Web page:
Books for Mandela - Nelson Mandela Centre of Memory
“ I had no time to brood. I enjoyed reading and writing letters and that occupied my mind completely…”
Over the years Nelson Mandela has received thousands of gifts, awards and honours from around the world. He has shared these with his family, friends and charitable organisations. Substantial collections were donated to the South African state (his 1994-1999 Presidential Collection) and the Nelson Mandela Centre of Memory. Not surprisingly, given Mandela’s love of reading, books are frequently offered to him as gifts.
A part of the Centre of Memory’s gift collection is an accumulation of books given to him by authors and containing inscribed messages by the authors.
Here is a selection of some of the books and their inscriptions.
“One of the things that made me long to be back in prison was that I had so little opportunity for reading, thinking and quiet reflection after my release.”
“One of the sad realities today is that very few people, especially young people, read books. Unless we can find imaginative ways of addressing this reality, future generations are in danger of losing their history.”
Nelson Mandela is a great reader. At school he read widely, and while in the anti-apartheid struggle, particularly as he was trying to establish a liberation army, he devoured whatever he could on armed struggles all over the world. In prison, he read whatever books he could get his hands on. He is also a great strategist, whether as a young boxer when he strategised about how to outwit his foes in the ring or as a chess player or a political activist, he would always think through his next move. He often spoke of non-violence as a strategy, rather than as a principle. Here he focuses on the strategy of the Russian army.
Robben Island prison had a library for each section of the prison. The libraries were staffed by prisoners and a fair amount of interesting literature escaped the censors who tried to ensure that subversive material did not get into the hands of the prisoners. One of Nelson Mandela’s close comrades, Ahmed Kathrada, was at one stage a librarian in B Section where he, Mr Mandela, and about two dozen other prisoners were held. If books arrived in the library they could be read. Books that just mentioned the name ‘Mandela’ for example did not make it. Here Mr Mandela talks about some of the books he read on Robben Island.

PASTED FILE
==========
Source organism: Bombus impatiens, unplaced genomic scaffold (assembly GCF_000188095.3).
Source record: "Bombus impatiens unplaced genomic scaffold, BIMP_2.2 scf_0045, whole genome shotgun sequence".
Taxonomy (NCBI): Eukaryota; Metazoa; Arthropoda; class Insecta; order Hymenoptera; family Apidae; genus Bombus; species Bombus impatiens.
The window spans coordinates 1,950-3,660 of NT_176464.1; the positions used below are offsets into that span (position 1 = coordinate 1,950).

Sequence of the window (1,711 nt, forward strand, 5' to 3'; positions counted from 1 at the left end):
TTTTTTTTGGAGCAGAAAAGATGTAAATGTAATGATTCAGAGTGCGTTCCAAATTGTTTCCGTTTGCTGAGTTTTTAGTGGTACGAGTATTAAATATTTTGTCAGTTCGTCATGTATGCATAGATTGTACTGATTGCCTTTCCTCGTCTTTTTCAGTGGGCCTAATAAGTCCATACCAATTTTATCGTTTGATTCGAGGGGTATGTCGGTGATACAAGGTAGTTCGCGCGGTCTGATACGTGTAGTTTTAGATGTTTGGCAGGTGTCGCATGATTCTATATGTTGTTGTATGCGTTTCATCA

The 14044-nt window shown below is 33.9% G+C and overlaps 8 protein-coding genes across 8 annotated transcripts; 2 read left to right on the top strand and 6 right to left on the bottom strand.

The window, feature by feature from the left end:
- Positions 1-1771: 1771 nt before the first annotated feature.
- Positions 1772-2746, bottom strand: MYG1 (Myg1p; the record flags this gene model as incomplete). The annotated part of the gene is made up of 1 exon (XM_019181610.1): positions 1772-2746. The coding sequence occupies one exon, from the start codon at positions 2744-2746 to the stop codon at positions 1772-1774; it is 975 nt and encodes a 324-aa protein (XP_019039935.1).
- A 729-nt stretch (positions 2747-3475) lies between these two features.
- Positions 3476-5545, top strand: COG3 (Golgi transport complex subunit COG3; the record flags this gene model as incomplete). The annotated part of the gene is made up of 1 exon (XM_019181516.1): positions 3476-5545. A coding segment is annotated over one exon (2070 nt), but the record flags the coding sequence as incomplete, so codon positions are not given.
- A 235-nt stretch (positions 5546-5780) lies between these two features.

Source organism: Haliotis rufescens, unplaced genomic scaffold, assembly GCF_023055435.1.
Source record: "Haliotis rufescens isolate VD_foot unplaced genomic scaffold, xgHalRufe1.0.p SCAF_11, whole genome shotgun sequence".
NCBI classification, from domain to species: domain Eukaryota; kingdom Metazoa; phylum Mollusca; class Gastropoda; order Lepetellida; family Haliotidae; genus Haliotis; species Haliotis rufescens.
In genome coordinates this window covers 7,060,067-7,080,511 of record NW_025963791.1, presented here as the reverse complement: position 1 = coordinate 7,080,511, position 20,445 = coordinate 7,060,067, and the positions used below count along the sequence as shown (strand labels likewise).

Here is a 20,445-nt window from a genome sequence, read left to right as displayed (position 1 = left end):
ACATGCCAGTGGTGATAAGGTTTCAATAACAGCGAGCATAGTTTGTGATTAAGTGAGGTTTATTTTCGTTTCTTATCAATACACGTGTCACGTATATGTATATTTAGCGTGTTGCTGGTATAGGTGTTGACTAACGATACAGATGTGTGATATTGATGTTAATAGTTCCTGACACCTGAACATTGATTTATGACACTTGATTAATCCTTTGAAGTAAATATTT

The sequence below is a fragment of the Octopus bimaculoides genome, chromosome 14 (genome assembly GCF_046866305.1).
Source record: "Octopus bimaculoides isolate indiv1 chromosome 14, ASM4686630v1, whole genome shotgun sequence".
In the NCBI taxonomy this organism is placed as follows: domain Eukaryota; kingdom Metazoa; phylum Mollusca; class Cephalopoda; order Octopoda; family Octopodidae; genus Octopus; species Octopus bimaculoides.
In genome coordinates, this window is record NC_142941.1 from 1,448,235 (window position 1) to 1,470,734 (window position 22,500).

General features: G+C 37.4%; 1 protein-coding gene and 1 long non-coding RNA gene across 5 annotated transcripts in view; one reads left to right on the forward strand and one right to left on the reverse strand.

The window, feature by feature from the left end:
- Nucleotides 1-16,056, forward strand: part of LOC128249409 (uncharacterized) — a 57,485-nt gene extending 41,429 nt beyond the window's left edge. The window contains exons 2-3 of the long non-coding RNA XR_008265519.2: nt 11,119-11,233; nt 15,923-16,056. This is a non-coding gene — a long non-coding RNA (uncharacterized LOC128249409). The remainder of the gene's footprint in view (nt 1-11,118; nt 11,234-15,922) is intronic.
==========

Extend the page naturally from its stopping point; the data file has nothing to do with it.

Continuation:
One of the books Nelson Mandela read in prison was the biography of one of apartheid’s leaders, Prime Minister John Vorster. This story about the book also reveals another of Mr Mandela’s characteristics – that he always tries to “take something out” of a situation or an experience. Things and people are usually neither all bad nor all good. He detested what Vorster stood for as Prime Minister of South Africa from 1966 to 1978, but in this conversation he shows that he found something upon which to compliment him.
When Nelson Mandela went to prison he studied the language of the oppressor, Afrikaans. He also studied the history of the Afrikaner as well as their struggle against the British. He read some of the Afrikaans writers in Afrikaans and enjoyed the books. One of the authors whose work he enjoyed was one of South Africa’s foremost writers, CJ Langenhoven, who also wrote the national anthem Die Stem for the apartheid state. Langenhoven was a member of parliament who worked to have Afrikaans recognised as an official language in South Africa. When Nelson Mandela was in prison only English and Afrikaans were official languages. When he became president of the country he included nine African languages.
Contributor: Photographer—Ardon Bar-Hama
Contributor: Photographer—Matthew Willman
Contributor: Research & Curation—Nelson Mandela Centre of Memory Staff